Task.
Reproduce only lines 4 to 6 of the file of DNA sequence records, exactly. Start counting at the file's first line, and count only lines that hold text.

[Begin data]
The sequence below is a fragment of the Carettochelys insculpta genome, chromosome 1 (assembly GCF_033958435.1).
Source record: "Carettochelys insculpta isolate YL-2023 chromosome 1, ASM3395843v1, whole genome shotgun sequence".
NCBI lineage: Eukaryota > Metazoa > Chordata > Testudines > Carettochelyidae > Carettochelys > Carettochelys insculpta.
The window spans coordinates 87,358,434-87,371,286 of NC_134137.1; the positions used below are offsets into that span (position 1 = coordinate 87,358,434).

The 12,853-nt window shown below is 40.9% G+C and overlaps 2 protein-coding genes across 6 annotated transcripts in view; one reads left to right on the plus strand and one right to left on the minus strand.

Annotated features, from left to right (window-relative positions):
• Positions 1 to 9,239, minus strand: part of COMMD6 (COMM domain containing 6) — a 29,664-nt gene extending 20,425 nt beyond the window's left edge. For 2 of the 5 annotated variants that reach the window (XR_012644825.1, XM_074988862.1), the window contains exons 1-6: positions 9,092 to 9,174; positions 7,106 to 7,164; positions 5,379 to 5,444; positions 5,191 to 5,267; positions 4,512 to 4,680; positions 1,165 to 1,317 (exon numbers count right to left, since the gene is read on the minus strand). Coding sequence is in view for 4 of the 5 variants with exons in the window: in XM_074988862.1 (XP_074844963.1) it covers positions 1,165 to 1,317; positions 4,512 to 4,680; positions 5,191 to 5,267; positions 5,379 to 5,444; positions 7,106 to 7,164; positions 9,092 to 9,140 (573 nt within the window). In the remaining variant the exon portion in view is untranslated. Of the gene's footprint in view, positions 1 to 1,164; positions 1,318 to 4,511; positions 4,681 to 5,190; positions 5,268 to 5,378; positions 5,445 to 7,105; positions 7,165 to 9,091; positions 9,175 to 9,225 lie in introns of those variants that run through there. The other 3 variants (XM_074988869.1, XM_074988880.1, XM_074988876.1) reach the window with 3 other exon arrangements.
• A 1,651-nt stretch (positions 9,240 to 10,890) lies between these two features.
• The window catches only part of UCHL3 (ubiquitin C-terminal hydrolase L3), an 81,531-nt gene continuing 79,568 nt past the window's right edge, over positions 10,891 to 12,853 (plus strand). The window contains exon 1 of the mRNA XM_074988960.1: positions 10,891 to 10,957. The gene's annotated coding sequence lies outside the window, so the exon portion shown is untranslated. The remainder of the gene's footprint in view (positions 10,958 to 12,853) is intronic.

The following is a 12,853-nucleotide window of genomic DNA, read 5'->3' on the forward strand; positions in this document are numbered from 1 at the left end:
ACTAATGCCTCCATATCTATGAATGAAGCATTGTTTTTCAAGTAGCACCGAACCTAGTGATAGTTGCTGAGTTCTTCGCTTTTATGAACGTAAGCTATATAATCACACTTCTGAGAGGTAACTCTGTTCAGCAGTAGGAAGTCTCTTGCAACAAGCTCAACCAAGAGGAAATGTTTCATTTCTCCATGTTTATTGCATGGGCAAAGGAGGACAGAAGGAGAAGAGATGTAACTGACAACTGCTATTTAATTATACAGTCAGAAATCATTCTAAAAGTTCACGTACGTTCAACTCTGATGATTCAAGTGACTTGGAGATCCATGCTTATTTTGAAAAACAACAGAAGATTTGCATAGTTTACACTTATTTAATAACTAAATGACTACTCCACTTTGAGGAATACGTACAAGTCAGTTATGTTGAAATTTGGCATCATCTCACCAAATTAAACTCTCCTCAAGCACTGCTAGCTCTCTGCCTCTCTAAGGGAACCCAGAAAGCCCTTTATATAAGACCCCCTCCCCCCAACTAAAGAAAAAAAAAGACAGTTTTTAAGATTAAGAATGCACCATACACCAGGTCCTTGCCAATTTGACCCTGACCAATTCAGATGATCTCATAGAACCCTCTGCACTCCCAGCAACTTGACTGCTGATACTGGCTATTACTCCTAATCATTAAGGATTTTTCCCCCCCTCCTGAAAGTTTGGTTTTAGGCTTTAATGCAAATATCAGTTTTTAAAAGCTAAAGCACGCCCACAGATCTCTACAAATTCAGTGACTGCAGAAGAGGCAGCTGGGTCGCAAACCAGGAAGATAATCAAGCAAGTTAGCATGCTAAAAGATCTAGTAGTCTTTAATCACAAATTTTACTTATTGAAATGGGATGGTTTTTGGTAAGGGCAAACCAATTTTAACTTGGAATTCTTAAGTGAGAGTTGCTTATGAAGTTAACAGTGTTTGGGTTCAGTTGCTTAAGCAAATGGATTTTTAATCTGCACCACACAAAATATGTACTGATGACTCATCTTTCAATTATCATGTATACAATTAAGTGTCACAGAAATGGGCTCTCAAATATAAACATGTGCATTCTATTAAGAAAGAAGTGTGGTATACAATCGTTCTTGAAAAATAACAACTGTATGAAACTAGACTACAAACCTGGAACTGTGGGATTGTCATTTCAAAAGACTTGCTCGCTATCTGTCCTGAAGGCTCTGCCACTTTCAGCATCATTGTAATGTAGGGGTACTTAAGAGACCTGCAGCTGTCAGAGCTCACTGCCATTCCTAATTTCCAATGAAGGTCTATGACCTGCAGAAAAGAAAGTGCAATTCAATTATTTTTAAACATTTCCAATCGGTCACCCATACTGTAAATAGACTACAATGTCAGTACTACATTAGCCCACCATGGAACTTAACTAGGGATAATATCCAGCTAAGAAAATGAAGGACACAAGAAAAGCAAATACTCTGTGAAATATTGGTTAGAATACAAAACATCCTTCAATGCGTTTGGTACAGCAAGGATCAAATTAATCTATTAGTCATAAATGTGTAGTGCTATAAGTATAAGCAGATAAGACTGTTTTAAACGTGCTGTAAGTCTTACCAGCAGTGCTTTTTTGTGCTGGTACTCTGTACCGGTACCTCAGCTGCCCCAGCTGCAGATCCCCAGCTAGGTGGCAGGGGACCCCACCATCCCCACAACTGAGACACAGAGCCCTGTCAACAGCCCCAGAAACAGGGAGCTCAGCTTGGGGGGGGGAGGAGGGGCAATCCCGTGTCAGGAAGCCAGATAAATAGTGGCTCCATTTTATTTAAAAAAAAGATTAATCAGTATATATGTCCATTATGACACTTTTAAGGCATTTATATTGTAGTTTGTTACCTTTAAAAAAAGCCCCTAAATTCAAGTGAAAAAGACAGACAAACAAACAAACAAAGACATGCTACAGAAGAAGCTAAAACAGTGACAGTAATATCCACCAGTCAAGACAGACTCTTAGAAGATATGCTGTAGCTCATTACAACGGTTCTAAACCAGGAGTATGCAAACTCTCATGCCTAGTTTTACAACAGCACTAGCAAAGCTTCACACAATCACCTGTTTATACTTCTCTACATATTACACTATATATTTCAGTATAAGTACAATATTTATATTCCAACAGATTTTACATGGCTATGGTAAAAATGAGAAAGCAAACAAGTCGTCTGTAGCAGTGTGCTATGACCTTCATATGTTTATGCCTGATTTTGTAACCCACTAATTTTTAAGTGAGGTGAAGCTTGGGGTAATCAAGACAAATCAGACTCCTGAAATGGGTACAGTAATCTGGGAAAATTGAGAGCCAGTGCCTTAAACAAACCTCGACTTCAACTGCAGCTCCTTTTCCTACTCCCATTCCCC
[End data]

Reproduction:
The window spans coordinates 87,358,434-87,371,286 of NC_134137.1; the positions used below are offsets into that span (position 1 = coordinate 87,358,434).

The 12,853-nt window shown below is 40.9% G+C and overlaps 2 protein-coding genes across 6 annotated transcripts in view; one reads left to right on the plus strand and one right to left on the minus strand.

Annotated features, from left to right (window-relative positions):